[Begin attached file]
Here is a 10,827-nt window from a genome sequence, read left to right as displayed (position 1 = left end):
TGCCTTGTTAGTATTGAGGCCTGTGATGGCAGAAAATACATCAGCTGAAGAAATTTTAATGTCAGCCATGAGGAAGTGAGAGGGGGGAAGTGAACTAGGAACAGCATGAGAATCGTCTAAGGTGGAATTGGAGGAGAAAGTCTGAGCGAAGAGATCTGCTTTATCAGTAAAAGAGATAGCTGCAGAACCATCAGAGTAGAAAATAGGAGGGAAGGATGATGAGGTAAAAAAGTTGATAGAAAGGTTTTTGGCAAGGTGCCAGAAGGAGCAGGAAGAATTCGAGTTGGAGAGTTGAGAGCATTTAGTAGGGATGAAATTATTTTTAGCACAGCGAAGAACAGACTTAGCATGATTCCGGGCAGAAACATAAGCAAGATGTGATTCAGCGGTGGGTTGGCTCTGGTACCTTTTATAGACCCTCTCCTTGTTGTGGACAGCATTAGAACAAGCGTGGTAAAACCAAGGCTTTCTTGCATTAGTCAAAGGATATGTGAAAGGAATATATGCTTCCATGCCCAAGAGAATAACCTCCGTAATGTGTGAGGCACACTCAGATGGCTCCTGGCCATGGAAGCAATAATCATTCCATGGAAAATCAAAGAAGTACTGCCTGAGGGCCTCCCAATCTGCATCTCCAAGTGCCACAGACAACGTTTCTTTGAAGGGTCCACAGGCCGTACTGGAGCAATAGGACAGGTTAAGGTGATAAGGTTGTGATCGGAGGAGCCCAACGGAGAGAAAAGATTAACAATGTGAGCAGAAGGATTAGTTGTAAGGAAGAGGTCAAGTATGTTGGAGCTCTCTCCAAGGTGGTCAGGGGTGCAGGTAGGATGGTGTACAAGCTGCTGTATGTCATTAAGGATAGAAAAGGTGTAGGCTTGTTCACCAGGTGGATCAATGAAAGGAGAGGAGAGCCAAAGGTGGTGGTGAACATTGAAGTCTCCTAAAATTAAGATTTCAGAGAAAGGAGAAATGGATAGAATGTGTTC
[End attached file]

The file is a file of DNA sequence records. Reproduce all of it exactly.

Here is a 10,827-nt window from a genome sequence, read left to right as displayed (position 1 = left end):
TGCCTTGTTAGTATTGAGGCCTGTGATGGCAGAAAATACATCAGCTGAAGAAATTTTAATGTCAGCCATGAGGAAGTGAGAGGGGGGAAGTGAACTAGGAACAGCATGAGAATCGTCTAAGGTGGAATTGGAGGAGAAAGTCTGAGCGAAGAGATCTGCTTTATCAGTAAAAGAGATAGCTGCAGAACCATCAGAGTAGAAAATAGGAGGGAAGGATGATGAGGTAAAAAAGTTGATAGAAAGGTTTTTGGCAAGGTGCCAGAAGGAGCAGGAAGAATTCGAGTTGGAGAGTTGAGAGCATTTAGTAGGGATGAAATTATTTTTAGCACAGCGAAGAACAGACTTAGCATGATTCCGGGCAGAAACATAAGCAAGATGTGATTCAGCGGTGGGTTGGCTCTGGTACCTTTTATAGACCCTCTCCTTGTTGTGGACAGCATTAGAACAAGCGTGGTAAAACCAAGGCTTTCTTGCATTAGTCAAAGGATATGTGAAAGGAATATATGCTTCCATGCCCAAGAGAATAACCTCCGTAATGTGTGAGGCACACTCAGATGGCTCCTGGCCATGGAAGCAATAATCATTCCATGGAAAATCAAAGAAGTACTGCCTGAGGGCCTCCCAATCTGCATCTCCAAGTGCCACAGACAACGTTTCTTTGAAGGGTCCACAGGCCGTACTGGAGCAATAGGACAGGTTAAGGTGATAAGGTTGTGATCGGAGGAGCCCAACGGAGAGAAAAGATTAACAATGTGAGCAGAAGGATTAGTTGTAAGGAAGAGGTCAAGTATGTTGGAGCTCTCTCCAAGGTGGTCAGGGGTGCAGGTAGGATGGTGTACAAGCTGCTGTATGTCATTAAGGATAGAAAAGGTGTAGGCTTGTTCACCAGGTGGATCAATGAAAGGAGAGGAGAGCCAAAGGTGGTGGTGAACATTGAAGTCTCCTAAAATTAAGATTTCAGAGAAAGGAGAAATGGATAGAATGTGTTC